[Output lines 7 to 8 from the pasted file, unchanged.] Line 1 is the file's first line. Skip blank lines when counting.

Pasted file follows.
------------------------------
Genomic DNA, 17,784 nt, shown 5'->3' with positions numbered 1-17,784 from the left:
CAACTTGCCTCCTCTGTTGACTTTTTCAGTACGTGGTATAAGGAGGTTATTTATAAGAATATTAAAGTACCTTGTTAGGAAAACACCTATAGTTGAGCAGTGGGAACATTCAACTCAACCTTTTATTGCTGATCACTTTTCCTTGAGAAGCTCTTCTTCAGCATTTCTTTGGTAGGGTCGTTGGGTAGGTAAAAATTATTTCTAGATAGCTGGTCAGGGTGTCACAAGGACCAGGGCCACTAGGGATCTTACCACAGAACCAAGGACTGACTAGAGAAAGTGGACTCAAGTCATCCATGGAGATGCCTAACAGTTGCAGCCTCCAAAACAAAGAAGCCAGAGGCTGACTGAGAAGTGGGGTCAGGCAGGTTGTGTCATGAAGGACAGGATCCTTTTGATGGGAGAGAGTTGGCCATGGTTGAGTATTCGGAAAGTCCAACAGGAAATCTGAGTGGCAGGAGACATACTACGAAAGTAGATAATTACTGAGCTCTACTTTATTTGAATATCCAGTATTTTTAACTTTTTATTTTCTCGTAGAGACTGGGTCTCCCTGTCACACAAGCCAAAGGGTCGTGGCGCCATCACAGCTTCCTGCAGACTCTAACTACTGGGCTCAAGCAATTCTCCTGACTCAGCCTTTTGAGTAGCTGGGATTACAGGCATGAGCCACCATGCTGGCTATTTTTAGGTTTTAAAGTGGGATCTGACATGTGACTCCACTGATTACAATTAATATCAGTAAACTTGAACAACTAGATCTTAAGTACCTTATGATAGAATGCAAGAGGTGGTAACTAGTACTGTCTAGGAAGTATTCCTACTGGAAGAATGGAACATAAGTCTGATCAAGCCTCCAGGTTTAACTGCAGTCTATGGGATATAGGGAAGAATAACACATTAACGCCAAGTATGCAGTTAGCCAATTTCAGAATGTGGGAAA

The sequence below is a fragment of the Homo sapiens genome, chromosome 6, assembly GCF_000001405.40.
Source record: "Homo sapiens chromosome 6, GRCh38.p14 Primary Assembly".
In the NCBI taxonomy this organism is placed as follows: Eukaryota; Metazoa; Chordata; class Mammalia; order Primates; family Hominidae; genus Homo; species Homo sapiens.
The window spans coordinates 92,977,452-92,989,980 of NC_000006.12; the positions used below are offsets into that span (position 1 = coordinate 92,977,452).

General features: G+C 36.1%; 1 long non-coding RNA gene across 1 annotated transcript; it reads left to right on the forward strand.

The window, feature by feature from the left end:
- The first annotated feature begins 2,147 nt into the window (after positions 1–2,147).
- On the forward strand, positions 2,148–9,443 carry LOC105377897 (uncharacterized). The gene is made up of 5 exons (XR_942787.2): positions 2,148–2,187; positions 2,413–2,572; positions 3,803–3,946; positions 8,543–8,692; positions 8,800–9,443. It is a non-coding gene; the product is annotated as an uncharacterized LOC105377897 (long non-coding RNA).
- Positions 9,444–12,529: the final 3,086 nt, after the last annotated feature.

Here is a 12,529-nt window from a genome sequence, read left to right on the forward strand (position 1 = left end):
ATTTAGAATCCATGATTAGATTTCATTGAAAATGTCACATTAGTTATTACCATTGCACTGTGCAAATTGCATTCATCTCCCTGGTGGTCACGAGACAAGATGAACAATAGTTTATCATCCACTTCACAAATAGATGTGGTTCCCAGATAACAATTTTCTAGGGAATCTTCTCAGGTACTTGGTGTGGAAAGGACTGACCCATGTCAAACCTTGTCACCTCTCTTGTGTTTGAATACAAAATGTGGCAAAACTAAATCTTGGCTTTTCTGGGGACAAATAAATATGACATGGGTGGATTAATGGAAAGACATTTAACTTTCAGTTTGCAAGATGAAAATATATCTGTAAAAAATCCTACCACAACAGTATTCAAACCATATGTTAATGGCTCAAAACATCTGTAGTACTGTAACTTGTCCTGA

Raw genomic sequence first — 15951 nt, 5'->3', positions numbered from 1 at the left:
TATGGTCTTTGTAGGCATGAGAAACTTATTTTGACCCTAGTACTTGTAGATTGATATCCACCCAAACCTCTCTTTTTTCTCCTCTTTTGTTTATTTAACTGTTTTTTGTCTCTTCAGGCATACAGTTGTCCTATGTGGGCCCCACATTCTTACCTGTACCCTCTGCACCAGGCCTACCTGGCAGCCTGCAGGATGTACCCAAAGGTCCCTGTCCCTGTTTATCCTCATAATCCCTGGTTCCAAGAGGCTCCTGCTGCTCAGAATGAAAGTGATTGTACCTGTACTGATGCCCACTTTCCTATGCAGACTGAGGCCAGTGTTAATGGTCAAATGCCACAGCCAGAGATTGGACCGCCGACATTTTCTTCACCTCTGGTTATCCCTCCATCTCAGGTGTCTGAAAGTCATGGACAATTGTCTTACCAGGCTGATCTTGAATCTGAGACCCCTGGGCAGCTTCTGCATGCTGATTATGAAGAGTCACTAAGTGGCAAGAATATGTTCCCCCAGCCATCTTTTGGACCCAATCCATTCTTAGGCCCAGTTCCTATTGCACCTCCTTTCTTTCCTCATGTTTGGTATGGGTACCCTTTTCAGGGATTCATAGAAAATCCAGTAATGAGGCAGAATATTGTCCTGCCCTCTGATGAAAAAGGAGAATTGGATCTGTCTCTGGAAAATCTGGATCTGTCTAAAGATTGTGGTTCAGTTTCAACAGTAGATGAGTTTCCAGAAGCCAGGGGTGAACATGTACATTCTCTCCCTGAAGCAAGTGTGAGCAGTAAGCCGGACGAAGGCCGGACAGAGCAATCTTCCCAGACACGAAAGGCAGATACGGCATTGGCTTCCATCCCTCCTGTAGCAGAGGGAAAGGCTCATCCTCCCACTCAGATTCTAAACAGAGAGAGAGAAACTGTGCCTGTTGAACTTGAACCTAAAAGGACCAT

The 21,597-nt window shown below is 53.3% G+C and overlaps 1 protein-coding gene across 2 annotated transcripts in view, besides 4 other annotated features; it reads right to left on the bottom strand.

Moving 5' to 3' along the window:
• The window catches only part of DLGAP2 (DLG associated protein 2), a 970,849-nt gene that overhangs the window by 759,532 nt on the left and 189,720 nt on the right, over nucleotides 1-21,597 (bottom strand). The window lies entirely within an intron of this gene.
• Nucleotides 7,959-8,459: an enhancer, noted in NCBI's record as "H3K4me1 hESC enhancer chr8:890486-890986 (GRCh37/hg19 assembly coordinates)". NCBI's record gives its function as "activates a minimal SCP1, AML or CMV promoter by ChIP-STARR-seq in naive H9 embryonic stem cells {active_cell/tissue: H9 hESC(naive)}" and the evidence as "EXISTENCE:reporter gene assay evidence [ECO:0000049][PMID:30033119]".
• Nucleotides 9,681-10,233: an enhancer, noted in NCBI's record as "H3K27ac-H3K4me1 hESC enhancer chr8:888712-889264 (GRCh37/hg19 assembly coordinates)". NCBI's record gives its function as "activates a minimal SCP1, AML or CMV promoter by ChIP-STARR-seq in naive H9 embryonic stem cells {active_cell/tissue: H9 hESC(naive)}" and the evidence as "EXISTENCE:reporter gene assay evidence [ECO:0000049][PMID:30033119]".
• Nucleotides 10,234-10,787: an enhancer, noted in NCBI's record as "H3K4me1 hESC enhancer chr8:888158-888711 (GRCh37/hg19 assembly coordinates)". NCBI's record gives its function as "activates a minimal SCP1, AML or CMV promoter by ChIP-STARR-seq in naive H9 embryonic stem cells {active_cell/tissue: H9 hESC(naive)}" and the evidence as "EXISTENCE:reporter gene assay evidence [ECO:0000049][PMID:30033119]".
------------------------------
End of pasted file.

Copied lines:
General features: G+C 36.1%; 1 long non-coding RNA gene across 1 annotated transcript; it reads left to right on the forward strand.

The window, feature by feature from the left end: